The result is published in the form of two graphs, which can be explored by anyone who wants to dig into the WikiLeaks cables. One graph, with 43,179 nodes and 237,058 edges, links topics to the cables they occur in. The other graph, with 39,808 nodes and 177,023 edges, only shows the topics and links them when they co-occur in the same cable. Interested readers can view the PDF or SVG files, but the best way is to load the .gephi files into Gephi, so you can interactively explore the graphs. For graphs of this size, though, the Gephi system requirements suggest 2 GB of RAM.
Semantic data heaven
One of the other talks was about Datalift, an experimental research project
funded by the already mentioned National Center for Scientific Research in
France. Its goal is to convert structured data in various formats (like
relational databases, CSV, or XML) to semantic data that can be
interlinked. According to François Scharffe, only when open data
meets the semantic web, will we truly see a data revolution. Because big chunks of data on an island are difficult to re-use, while data in a common format with semantic information (like RDF) paves the way for richer web applications, more precise search engines, and a lot of other advanced applications. Scharffe referred to the five stars rating system of Tim Berners-Lee:
If your data is available on the web with an open license, it gets one star. If it's available as machine-readable structured data, such as an Excel file instead of an image scan of a table, it gets two stars. The interesting things begin when you use a non-proprietary format like CSV, which gives the data three stars. But to become part of the semantic web, you need open standards to identify and search for things, like RDF and SPARQL
, which amounts to four points. And to reach data heaven (five points), you finally need to link your data to other people's data to let you benefit from the network effect.
The Datalift project is currently developing tools to facilitate all
steps in the process from raw data to published linked data, from selection
of the right vocabulary (e.g. FOAF for persons, or GeoNames for geographic locations),
conversion to RDF, and publishing of the data on the web, to interlinking
the data with other existing data sources. There are already open source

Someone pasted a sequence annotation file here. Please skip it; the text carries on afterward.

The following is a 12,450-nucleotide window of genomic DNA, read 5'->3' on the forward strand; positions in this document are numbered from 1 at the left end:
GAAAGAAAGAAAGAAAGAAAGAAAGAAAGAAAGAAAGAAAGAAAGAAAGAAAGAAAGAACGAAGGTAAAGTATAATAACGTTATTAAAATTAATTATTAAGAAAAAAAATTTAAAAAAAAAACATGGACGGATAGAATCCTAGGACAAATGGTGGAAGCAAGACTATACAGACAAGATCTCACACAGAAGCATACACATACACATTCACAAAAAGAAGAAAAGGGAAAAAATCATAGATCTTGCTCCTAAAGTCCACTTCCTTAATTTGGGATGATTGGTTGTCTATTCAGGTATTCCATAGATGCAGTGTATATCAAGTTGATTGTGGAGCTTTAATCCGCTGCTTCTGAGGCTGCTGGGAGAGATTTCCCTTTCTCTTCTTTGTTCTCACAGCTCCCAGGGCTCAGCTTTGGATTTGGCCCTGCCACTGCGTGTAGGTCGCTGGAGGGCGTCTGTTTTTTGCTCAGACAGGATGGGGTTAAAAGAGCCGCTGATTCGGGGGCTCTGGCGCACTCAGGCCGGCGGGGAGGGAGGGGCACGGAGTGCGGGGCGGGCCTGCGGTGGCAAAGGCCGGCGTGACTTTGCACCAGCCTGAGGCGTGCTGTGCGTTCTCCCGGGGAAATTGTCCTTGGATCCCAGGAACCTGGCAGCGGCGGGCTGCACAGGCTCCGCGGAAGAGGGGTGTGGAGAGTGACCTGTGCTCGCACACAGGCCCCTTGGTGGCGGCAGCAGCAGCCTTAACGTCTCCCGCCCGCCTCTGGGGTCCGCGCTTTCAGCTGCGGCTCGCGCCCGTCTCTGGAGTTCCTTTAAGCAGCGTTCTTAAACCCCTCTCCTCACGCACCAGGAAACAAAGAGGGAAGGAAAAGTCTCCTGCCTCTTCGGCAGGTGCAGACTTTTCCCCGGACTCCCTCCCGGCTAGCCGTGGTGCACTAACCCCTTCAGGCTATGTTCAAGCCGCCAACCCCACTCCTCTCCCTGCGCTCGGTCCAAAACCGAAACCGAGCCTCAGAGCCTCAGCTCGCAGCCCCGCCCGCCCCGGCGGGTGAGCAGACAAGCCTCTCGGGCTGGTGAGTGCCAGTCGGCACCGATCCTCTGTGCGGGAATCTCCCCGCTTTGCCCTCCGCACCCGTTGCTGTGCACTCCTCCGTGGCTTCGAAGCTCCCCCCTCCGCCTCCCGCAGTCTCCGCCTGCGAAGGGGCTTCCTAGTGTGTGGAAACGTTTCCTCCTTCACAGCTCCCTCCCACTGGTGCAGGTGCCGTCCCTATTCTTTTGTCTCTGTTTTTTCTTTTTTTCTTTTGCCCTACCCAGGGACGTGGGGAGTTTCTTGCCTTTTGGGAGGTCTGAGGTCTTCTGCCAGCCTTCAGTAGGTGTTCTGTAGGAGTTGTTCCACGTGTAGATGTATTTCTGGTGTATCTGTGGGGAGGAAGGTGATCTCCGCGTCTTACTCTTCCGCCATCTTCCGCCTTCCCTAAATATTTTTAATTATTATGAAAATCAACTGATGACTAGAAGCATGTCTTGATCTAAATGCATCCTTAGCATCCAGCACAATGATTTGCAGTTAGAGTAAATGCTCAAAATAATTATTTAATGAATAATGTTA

solutions for all these steps. For example, D2R Server
maps a relational database on-the-fly to RDF, and Triplify does the same for web applications
like a blog or content management system. For the publication of RDF in a
human-readable form, there is the Tabulator Firefox
extension. The Datalift project is trying to streamline this whole process.
No shortage of tools
All of the talks in the data analytics developer room where quite short, from 15 to 30 minutes. This allowed a lot of projects to pass in review. Apart from the WikiLeaks and Datalift talks, there were talks about graph databases and NoSQL databases, about query languages, about analyzing and understanding large corpora of text data using Apache Hadoop, about various tools and methods for data extraction from HTML pages, about machine learning with Python, and about a real-time search engine using Apache Lucene and S4.
The whole data analytics track showed that there's no shortage of open
source tools to deal with big amounts of data. That's good news for
statisticians and other "data scientists", which Google's Hal Varian called
"the sexy job in the next ten years". In an article in
The McKinsey Quarterly from January 2009, he wrote: "The ability
to take data-to be able to understand it, to process it, to extract value
from it, to visualize it, to communicate it-that's going to be a hugely
important skill in the next decades." Looking at all the talks at
the data analytics track at FOSDEM, it's clear that open source software
will play a big role in this trend. If the track will be hosted again at
FOSDEM 2012, it's going to need a bigger room.
Comments (1 posted)
The eyeOS project describes itself
as an open source "web desktop" — by which it means an
operating system that emulates a functional desktop environment entirely
within a single web page. The benefits certainly sound appealing: privacy,
access to your files from anywhere on the Internet, and the ability to collaborate in real-time with other users. In addition, eyeOS is AGPLv3-licensed, which makes it high on the list of software-freedom protecting web services. Still, as of February 2011, there are scores of competing ways to accomplish remote-desktop-access and real-time collaboration, so eyeOS has a tough case to make for many users.